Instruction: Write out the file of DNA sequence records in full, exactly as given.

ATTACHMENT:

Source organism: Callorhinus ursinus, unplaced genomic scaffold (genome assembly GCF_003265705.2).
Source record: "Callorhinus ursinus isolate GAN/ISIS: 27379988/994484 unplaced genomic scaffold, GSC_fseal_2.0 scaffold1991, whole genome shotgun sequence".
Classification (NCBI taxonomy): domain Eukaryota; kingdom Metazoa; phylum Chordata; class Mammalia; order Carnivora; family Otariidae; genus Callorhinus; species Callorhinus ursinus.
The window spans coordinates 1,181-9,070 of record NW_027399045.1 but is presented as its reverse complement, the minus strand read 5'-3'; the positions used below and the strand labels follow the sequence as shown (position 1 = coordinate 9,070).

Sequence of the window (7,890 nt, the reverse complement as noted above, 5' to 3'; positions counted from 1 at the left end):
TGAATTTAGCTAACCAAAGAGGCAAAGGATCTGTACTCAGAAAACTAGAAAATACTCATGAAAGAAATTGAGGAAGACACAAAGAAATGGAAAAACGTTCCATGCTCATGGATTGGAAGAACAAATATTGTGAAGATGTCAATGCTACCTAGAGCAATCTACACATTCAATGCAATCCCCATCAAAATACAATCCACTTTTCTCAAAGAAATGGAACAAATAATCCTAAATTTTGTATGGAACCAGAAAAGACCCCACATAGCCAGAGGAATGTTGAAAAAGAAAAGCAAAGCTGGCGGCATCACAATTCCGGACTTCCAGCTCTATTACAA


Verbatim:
Source organism: Callorhinus ursinus, unplaced genomic scaffold (genome assembly GCF_003265705.2).
Source record: "Callorhinus ursinus isolate GAN/ISIS: 27379988/994484 unplaced genomic scaffold, GSC_fseal_2.0 scaffold1991, whole genome shotgun sequence".
Classification (NCBI taxonomy): domain Eukaryota; kingdom Metazoa; phylum Chordata; class Mammalia; order Carnivora; family Otariidae; genus Callorhinus; species Callorhinus ursinus.
The window spans coordinates 1,181-9,070 of record NW_027399045.1 but is presented as its reverse complement, the minus strand read 5'-3'; the positions used below and the strand labels follow the sequence as shown (position 1 = coordinate 9,070).

Sequence of the window (7,890 nt, the reverse complement as noted above, 5' to 3'; positions counted from 1 at the left end):
TGAATTTAGCTAACCAAAGAGGCAAAGGATCTGTACTCAGAAAACTAGAAAATACTCATGAAAGAAATTGAGGAAGACACAAAGAAATGGAAAAACGTTCCATGCTCATGGATTGGAAGAACAAATATTGTGAAGATGTCAATGCTACCTAGAGCAATCTACACATTCAATGCAATCCCCATCAAAATACAATCCACTTTTCTCAAAGAAATGGAACAAATAATCCTAAATTTTGTATGGAACCAGAAAAGACCCCACATAGCCAGAGGAATGTTGAAAAAGAAAAGCAAAGCTGGCGGCATCACAATTCCGGACTTCCAGCTCTATTACAA